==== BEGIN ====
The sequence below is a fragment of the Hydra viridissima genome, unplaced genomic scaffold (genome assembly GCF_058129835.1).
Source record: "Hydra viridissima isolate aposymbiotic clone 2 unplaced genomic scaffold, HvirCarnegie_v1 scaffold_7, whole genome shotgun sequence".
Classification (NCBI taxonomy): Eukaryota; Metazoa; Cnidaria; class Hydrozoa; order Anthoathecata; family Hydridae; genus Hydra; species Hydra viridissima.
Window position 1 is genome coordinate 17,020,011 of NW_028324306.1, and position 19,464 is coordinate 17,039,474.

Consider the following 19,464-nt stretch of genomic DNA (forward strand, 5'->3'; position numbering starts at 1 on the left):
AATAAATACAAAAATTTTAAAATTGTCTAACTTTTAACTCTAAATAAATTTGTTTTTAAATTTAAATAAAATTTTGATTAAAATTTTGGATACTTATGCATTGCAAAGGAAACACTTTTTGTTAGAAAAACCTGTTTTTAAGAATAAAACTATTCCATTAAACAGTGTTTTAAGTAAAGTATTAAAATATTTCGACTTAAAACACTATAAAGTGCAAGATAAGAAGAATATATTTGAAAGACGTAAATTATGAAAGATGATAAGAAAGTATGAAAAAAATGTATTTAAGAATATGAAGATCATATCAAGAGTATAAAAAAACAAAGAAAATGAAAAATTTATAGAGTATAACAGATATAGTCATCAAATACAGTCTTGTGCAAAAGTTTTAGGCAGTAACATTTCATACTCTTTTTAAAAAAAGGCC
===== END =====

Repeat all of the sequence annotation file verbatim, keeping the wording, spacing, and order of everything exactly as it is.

The sequence below is a fragment of the Hydra viridissima genome, unplaced genomic scaffold (genome assembly GCF_058129835.1).
Source record: "Hydra viridissima isolate aposymbiotic clone 2 unplaced genomic scaffold, HvirCarnegie_v1 scaffold_7, whole genome shotgun sequence".
Classification (NCBI taxonomy): Eukaryota; Metazoa; Cnidaria; class Hydrozoa; order Anthoathecata; family Hydridae; genus Hydra; species Hydra viridissima.
Window position 1 is genome coordinate 17,020,011 of NW_028324306.1, and position 19,464 is coordinate 17,039,474.

Consider the following 19,464-nt stretch of genomic DNA (forward strand, 5'->3'; position numbering starts at 1 on the left):
AATAAATACAAAAATTTTAAAATTGTCTAACTTTTAACTCTAAATAAATTTGTTTTTAAATTTAAATAAAATTTTGATTAAAATTTTGGATACTTATGCATTGCAAAGGAAACACTTTTTGTTAGAAAAACCTGTTTTTAAGAATAAAACTATTCCATTAAACAGTGTTTTAAGTAAAGTATTAAAATATTTCGACTTAAAACACTATAAAGTGCAAGATAAGAAGAATATATTTGAAAGACGTAAATTATGAAAGATGATAAGAAAGTATGAAAAAAATGTATTTAAGAATATGAAGATCATATCAAGAGTATAAAAAAACAAAGAAAATGAAAAATTTATAGAGTATAACAGATATAGTCATCAAATACAGTCTTGTGCAAAAGTTTTAGGCAGTAACATTTCATACTCTTTTTAAAAAAAGGCC